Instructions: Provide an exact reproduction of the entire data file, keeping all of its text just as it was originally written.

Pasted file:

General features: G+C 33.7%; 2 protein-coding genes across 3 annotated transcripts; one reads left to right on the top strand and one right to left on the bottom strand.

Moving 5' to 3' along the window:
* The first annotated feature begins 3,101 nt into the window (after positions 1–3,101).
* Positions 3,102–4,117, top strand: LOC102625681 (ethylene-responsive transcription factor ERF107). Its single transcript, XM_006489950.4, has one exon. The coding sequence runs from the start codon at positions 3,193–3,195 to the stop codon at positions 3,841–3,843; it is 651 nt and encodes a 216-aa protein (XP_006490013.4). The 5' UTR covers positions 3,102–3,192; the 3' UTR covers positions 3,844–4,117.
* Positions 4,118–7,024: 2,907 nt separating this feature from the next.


General features: G+C 33.7%; 2 protein-coding genes across 3 annotated transcripts; one reads left to right on the top strand and one right to left on the bottom strand.

Moving 5' to 3' along the window:
* The first annotated feature begins 3,101 nt into the window (after positions 1–3,101).
* Positions 3,102–4,117, top strand: LOC102625681 (ethylene-responsive transcription factor ERF107). Its single transcript, XM_006489950.4, has one exon. The coding sequence runs from the start codon at positions 3,193–3,195 to the stop codon at positions 3,841–3,843; it is 651 nt and encodes a 216-aa protein (XP_006490013.4). The 5' UTR covers positions 3,102–3,192; the 3' UTR covers positions 3,844–4,117.
* Positions 4,118–7,024: 2,907 nt separating this feature from the next.